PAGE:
Roylance and Cohn don’t suffer from laziness either. Readers unfamiliar with Geier are briefed on why he’s in the news, and they use parental perspectives to validate the analysis presented by Kennedy Krieger sources on the proliferation of autism treatments. Readers on top of autism coverage also gain a new perspective from the parental point of view. While emotional volatility is almost a guarantee for parents who learn of their child’s autism diagnosis for the first time, that mental state is transferred to research, regardless of what choice is made with alternative treatments. Roylance and Cohn could also open another door by highlighting the lack of involvement of autistic children in research of treatments. They didn’t specifically list how to enroll in research studies, but other reporters could piggyback on that subplot.

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They call them “the wanderers”

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My journey to find a news story that would cover the perils of wandering drew parallels with the 1961 Dion hit of the same name. Unfortunately for parents, autistic kids who go “around, around, around” aren’t doing so to impress females. A study conducted by the Interactive Autism Network, using a national survey of 856 parents of autistic children, revealed around half of them wandered off at least once, sometimes gone long enough to cause alarm. Two-thirds of surveyors said their children had a “close call” with traffic while one-third said a child nearly drowned. A 58 percent majority cited wandering as the most stressful behavior displayed by an autistic child.

Delthia Ricks of Indiana newspaper The Republic interviewed a doctor who wasn’t involved with the survey but has communicated with families whose autistic kids elope. The study listed no primary reason for eloping as that wasn’t the study’s focus, but the story mentions “wanderlust,” avoidance or a specific destination as theories for taking off. Wandering can continue through adulthood, although the odds drop as children age. The biggest concern with autistics eloping is their lack of social awareness, including stranger-danger, increasing their vulnerability to harmful elements.

I detailed such a case of wandering in my third autism documentary, but the mystery was solved long before a major panic ensued. Most stories on studies hash out the numbers while adding quotes from a source on a press release or in a separately-conducted interview before validating those numbers in a follow-up story should a journalist take that action. For an autism community member, these findings may allow them to cite scientific evidence instead of anecdotal references, but the story is hardly surprising since wandering is a publicly-known issue. The focus of an autistic child is sometimes intense, to the point where they close off other forms of stimuli until the child’s task is complete. Drama can exponentially rise if a wandering child is non-verbal, reducing the likelihood of responding to audible signals.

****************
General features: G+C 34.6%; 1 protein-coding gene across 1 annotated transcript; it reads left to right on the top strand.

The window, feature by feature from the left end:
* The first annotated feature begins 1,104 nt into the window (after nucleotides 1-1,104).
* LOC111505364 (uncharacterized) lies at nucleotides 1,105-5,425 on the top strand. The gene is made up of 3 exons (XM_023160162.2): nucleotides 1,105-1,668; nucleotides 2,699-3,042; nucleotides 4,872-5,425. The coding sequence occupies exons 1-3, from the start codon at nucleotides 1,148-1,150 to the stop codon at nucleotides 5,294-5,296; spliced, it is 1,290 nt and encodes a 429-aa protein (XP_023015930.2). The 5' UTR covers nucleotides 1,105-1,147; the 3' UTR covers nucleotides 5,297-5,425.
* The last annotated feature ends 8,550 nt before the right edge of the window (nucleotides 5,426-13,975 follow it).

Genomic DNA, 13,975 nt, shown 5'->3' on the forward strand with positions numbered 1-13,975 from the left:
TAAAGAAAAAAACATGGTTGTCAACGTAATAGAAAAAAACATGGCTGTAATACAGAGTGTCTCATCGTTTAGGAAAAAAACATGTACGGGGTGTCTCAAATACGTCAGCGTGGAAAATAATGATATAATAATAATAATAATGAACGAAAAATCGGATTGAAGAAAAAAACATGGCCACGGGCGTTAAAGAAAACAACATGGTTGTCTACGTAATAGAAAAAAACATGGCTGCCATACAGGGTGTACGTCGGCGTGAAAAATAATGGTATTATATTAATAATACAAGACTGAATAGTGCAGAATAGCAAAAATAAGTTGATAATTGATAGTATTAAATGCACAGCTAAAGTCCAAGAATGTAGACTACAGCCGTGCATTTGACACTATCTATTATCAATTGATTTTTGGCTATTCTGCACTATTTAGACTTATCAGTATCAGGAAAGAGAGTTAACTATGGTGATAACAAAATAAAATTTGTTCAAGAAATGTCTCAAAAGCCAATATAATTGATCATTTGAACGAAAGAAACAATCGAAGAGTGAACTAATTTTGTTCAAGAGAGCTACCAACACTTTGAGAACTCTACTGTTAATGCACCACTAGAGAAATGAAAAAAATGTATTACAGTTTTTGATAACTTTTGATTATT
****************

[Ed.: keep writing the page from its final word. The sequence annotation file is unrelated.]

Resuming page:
The news environment itself adds a dramatic dash, with their preference to hype stories of danger, despair and fear of an unknown future to boost ratings and theatrics. The last two paragraphs of Ricks’ story fit with the overall theme without fabricating autism’s hazards, but when parents are exposed to this story, combined with other risks of childhood (which include eloping from non-autistic kids), the chances of buying the media’s perspective of the world is higher, even though stranger-danger is statistically less of a risk than harm from a known acquaintance. Autism can nullify the odds, but this story is a worthwhile lesson to absorb content presented to us without reacting impulsively.

Knowledge of autistic people eloping is common among the community, the wild card may be people who aren’t exposed to autism regularly. Don’t be surprised if Ricks or another reporter spells out the numbers through a story of experience with a family or caregiver watching an autistic child. Monitoring “child-proofing” stories for an expose on preventing autistic children from bolting may also prove fruitful in the short-term, as child safety is a frequently covered topic in news.

The information was public for some time through Google searches, but until The Republic picked up the story, all I could find were press releases. While PR does contain journalistic elements, they generally don’t follow the same format as professional journalists, and the purpose of this blog is detailing and dissecting mainstream news coverage of autism. Occasionally, I’ll post coverage outside of traditional newspapers and TV stations, but my theme will not bend from analyzing how mainstream media presents news and information on the topic of autism, which is why some time elapse before I got to this story.